On top of teaching, she also held two student-teaching jobs in the Rutherford County school system, and she’s anticipating a job with the Francis Schaeffer Study Center in Mt. Juliet, Tennessee.

“This gives me pride that I can finish something,” Prieskorn said. “It’s surreal it’s actually happening. I’m never one to relax, and I thought there’s no way I would finish school.”

A student filled with a similar sense of awe, and who also embodies an unfathomable amount of determination, is Perry Louden Jr. of Woodbury, Tennessee. Louden accepted a prestigious doctorate in literacy studies on May 3 — which is now his fourth degree from MTSU. This graduation completed his 30-year academic journey sprung from ”the gritty determination of a high school dropout who is now a veteran Rutherford County Schools teacher,” according to MTSU News.

“Looking back to where I was to where I am now, it’s just night and day,” said Louden, one of 384 graduate students who received advanced degrees in the College of Graduate Studies.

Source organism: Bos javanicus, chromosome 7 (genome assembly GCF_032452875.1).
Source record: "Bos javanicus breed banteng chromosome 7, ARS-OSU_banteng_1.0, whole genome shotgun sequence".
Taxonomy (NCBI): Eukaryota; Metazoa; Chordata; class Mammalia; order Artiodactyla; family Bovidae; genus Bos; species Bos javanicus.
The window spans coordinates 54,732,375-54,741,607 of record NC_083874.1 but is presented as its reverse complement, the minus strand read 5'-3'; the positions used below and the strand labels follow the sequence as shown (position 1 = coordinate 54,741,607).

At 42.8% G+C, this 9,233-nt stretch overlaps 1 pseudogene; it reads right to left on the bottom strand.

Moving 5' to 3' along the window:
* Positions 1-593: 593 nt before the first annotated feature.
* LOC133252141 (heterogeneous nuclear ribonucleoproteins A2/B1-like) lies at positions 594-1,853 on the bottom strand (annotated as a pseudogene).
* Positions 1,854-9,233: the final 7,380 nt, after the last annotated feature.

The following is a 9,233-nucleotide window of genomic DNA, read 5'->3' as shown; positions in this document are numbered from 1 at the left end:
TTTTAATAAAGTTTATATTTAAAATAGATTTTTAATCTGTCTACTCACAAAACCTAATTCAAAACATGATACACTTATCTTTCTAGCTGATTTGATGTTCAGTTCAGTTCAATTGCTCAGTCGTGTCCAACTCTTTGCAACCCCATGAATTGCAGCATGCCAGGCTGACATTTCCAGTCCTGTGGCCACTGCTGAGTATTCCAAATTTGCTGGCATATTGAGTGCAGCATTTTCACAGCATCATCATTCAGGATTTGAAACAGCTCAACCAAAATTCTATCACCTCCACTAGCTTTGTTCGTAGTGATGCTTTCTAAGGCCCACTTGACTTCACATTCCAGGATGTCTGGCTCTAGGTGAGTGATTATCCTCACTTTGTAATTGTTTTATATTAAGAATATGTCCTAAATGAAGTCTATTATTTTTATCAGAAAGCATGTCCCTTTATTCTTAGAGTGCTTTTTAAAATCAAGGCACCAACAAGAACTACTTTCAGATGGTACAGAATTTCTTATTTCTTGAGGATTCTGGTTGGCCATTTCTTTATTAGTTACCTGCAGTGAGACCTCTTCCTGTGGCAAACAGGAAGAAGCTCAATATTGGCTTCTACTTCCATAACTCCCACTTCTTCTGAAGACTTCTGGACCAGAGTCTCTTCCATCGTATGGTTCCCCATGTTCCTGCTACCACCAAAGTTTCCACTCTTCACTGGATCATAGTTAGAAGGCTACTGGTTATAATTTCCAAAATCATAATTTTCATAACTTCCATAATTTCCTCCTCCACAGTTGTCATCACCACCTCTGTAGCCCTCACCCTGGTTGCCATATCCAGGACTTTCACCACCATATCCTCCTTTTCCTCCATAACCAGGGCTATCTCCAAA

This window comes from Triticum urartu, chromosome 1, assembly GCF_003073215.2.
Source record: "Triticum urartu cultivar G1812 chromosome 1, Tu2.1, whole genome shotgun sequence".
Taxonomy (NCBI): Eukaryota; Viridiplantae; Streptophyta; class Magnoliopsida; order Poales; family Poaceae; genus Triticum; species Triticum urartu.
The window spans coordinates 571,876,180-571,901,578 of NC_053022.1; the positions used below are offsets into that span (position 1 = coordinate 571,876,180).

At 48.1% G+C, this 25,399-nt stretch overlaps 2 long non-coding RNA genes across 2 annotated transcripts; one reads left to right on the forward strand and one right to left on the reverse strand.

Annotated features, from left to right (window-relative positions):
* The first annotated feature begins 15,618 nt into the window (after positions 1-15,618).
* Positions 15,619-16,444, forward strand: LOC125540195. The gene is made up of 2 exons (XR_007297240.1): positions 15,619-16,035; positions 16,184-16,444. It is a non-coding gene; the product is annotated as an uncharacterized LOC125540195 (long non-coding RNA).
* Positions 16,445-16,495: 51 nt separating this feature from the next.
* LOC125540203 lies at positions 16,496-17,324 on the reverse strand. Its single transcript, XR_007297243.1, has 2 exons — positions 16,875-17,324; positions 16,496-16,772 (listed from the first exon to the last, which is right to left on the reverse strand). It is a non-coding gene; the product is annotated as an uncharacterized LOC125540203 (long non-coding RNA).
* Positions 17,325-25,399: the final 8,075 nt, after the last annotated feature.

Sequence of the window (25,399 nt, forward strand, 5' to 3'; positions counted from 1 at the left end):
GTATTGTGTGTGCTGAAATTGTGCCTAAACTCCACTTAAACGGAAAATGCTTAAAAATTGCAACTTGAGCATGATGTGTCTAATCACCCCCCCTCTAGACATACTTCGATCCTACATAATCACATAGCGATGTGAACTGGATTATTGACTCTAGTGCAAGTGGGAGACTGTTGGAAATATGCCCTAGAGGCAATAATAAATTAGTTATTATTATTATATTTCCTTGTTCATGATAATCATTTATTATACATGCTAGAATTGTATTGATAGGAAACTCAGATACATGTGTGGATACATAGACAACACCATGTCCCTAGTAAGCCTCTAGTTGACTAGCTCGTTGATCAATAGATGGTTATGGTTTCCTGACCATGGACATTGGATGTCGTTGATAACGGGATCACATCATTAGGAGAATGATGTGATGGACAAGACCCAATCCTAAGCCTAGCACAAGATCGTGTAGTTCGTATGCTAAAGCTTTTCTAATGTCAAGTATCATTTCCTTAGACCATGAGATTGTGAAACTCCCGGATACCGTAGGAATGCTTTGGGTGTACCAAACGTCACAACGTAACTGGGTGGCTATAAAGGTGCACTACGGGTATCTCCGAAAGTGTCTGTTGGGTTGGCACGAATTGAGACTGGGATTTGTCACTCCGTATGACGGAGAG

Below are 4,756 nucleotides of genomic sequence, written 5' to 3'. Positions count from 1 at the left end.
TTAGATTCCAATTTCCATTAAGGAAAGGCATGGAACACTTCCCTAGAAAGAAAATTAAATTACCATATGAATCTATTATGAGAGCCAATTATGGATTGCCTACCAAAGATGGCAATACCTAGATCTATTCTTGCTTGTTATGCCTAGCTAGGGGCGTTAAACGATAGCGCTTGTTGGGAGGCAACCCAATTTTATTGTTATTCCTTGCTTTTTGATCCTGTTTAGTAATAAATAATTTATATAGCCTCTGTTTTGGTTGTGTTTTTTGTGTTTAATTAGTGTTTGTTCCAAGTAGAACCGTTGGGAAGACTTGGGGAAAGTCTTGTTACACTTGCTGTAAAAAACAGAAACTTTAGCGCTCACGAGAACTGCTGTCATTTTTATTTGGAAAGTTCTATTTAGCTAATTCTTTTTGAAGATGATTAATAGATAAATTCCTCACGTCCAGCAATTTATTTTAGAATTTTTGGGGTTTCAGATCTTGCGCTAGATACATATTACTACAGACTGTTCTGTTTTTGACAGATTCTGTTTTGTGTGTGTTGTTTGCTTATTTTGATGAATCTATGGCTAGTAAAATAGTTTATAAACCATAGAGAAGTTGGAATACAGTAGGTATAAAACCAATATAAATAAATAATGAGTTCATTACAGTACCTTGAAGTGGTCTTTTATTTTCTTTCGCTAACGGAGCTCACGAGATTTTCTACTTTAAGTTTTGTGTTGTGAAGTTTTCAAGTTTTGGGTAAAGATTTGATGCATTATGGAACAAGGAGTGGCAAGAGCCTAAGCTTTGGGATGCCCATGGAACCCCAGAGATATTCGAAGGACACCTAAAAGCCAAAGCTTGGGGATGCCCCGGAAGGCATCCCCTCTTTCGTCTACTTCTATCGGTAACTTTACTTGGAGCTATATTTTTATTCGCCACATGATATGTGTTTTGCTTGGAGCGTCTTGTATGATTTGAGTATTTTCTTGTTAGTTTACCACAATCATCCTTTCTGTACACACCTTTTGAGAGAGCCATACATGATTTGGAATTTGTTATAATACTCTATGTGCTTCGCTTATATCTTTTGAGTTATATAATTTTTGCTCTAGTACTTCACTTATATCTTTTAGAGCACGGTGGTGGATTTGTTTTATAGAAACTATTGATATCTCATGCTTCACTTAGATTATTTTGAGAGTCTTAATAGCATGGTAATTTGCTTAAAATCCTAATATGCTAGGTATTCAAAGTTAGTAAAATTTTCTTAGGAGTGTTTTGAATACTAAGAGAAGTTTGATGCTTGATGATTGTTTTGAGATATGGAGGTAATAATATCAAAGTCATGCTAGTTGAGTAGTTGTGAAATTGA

“I enjoy teaching reading and tutor on the side,” Louden said of his choice to enroll in literacy studies. “I’m not a great reader myself. It took me a while, so I’d like to kind of give back a little bit to the younger students I have to help them get better at reading so that they can enjoy it.”

Read about Louden’s complete educational adventure here.

Speaking of adventure, Alexis Wynn of Ramer, Tennessee, knows quite well how to turn academia into adventure. After her busy undergraduate schedule including a study-abroad trip to London, working with MTSU’s TRiO Student Support Services and serving as an intelligence analyst intern with the Tennessee Bureau of Investigation, all while remaining on the Dean’s list, Wynn is already setting her compass to new destinations. She plans to continue her education in graduate school and find a job in the field of criminal justice, preferably fitting her homeland security-focused studies.